Oncotarget

Research Papers:

Expression of protein kinase A and the kappa opioid receptor in selected brain regions and conditioned place aversion in morphine-dependent rats

Xiuhua Song, Wenqiang Li, Yuzhong Shi, Jingdan Zhang and Yi Li _

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Oncotarget. 2017; 8:82632-82642. https://doi.org/10.18632/oncotarget.19671

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Abstract

Xiuhua Song1, Wenqiang Li2, Yuzhong Shi2, Jingdan Zhang2 and Yi Li3

1Department of Psychiatry, Mental Health Center of Qingdao City, Qingdao, Shandong Province, China

2Department of Psychiatry, The Second Affiliated Hospital of Xinxiang Medical College, Xinxiang, Henan Province, China

3Department of Psychiatry, Affiliated Wuhan Mental Health Center, Tongji Medical College of Huazhong University of Science and Technology, wuhan, Hubei Province, China

Correspondence to:

Yi Li, email: [email protected]

Keywords: protein kinase A, kappa opioid receptor, conditioned place aversion, brain regions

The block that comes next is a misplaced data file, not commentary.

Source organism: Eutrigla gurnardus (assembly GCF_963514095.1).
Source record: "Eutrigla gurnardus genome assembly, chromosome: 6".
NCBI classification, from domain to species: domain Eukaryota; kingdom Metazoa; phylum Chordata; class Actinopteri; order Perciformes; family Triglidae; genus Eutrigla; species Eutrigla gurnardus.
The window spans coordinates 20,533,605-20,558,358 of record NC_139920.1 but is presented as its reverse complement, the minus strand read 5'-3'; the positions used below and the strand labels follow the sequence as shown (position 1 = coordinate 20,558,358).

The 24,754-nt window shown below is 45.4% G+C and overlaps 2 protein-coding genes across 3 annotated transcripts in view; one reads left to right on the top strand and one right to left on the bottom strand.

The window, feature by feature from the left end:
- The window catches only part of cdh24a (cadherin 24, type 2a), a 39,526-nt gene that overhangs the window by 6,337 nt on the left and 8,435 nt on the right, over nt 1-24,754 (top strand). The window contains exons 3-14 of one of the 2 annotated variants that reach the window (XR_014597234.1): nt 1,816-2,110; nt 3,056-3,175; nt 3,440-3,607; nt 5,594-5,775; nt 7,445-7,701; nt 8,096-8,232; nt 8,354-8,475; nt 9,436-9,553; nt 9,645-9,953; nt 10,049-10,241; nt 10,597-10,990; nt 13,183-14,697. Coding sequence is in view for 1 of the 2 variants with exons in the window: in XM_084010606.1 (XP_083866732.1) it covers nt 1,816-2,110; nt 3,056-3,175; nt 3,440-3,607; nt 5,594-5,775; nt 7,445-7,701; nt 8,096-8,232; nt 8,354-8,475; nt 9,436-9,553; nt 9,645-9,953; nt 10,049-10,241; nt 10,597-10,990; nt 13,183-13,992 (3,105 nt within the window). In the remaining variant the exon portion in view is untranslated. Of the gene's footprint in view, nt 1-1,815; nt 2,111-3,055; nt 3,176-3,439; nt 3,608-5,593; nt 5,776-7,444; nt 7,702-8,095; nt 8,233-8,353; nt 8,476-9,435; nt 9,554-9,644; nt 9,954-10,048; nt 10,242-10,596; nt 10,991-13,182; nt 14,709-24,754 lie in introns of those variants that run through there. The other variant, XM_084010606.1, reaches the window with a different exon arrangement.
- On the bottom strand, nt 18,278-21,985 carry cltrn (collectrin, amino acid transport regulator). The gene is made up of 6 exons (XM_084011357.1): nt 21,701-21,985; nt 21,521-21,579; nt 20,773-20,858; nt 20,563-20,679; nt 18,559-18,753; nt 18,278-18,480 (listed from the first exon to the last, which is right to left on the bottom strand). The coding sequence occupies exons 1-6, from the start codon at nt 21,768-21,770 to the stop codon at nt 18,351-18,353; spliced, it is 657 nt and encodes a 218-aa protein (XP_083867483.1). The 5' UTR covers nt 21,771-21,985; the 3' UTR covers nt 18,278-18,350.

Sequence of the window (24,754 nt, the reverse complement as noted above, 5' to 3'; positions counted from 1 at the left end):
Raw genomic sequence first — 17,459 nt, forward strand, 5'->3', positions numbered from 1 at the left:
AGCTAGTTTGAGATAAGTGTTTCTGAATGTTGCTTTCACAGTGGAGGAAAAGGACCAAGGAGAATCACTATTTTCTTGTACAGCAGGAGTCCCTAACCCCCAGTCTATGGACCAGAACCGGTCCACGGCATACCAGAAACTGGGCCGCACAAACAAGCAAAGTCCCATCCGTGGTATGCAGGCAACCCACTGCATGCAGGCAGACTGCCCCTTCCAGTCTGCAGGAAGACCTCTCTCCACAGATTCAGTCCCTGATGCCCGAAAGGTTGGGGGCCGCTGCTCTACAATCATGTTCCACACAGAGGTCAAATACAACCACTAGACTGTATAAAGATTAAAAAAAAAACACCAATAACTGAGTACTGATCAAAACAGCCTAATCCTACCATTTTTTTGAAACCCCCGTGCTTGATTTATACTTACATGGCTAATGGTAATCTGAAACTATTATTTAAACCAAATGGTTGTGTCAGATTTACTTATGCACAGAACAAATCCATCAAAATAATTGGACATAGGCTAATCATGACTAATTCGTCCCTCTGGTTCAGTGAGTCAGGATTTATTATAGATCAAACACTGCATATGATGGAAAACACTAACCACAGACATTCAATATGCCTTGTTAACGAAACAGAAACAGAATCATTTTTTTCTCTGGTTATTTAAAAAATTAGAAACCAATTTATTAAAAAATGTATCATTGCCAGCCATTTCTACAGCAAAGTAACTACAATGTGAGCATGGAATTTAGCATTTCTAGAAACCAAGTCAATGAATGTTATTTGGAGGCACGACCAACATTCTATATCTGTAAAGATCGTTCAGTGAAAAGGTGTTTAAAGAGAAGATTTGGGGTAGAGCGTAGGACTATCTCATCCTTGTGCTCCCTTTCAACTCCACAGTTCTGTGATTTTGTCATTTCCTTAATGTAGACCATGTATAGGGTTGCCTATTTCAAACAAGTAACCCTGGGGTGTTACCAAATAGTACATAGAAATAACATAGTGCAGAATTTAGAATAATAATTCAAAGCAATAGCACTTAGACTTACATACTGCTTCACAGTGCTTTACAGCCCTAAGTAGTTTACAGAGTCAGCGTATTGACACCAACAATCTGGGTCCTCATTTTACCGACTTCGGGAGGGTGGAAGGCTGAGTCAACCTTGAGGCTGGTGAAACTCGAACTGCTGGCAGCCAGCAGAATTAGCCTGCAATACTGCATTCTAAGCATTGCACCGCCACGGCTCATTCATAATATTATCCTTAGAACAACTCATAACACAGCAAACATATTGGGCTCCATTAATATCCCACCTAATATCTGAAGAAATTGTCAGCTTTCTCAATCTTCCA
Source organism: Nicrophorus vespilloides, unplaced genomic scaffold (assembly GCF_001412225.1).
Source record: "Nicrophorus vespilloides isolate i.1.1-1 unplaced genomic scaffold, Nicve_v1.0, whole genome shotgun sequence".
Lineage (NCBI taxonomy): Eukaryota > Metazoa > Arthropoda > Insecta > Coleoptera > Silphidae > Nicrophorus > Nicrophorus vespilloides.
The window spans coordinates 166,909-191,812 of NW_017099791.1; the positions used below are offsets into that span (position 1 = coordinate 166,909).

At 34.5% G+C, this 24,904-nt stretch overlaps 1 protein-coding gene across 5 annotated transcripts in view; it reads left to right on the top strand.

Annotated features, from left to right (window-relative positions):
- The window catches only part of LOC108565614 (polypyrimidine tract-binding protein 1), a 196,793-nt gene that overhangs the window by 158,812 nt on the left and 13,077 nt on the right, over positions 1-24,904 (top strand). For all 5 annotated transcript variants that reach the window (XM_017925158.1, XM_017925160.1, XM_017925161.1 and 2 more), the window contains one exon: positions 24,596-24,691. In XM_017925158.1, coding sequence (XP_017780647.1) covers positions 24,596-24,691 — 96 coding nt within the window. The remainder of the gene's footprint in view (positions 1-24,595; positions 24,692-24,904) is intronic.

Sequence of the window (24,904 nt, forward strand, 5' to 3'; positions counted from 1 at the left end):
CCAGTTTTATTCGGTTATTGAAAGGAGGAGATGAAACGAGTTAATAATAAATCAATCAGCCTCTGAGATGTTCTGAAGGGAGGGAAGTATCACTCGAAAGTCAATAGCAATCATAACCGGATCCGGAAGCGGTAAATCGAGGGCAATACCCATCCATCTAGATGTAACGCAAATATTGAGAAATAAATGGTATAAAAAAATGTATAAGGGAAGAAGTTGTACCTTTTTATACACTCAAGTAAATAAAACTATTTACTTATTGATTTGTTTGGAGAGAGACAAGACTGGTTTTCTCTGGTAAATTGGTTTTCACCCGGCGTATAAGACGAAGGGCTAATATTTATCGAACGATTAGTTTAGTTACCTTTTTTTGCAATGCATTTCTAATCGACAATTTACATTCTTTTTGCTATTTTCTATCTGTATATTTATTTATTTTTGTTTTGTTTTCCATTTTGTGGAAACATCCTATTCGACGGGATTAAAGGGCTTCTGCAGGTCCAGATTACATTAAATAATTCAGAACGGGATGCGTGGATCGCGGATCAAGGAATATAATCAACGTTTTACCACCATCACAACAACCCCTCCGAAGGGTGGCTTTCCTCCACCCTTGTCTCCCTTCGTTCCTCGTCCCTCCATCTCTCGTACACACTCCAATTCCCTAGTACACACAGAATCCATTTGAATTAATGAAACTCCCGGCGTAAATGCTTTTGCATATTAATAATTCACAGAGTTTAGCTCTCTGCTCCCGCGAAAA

Received: March 22, 2017     Accepted: May 23, 2017     Published: July 28, 2017

ABSTRACT

This study examined adaptive changes in protein kinase A (PKA) and kappa opioid receptor (KOR) in selected addiction-related brain regions before and after conditioned place aversion (CPA). Seventy-two male SD rats were randomly assigned to an experimental group (morphine + naloxone, “MN”) and 2 control groups: MS (morphine + saline) and SN (saline + naloxone). MN rats were intraperitoneally injected with morphine twice per day for 6.5 days and naloxone once and trained to establish CPA model. MS and SN rats were injected with equivalent volumes of morphine plus saline and saline plus naloxone, respectively. PKA and KOR in AcbSH, CeA and VTA were measured by immunohistochemistry. Before CPA, there were no significant differences in PKA and KOR expression levels in the AcbSH, CeA and VTA between MN and 2 control groups. After CPA, significant differences in PKA expression were detected in the AcbSH (P<0.001) and VTA (P=0.018) between MN and 2 control groups. The average gray intensity of MN group (109.50±4.66) in AcbSH was significantly higher than that of MS (126.50±3.70, P<0.001) and MN (133.50±6.364, P<0.001) groups. Significant differences in KOR expression were also detected between MN and 2 control groups in CeA (P<0.001). In MN group, PKA and KOR expression levels showed adaptive changes at different points of CPA. These findings demonstrated that neuroadaptation mediated by PKA and KOR may be an important molecular neurobiology basis for CPA. The upregulation of AC-cAMP-PKA-CREB signaling pathway in AcbSH and VTA has some role in the neurobiological mechanism of CPA.


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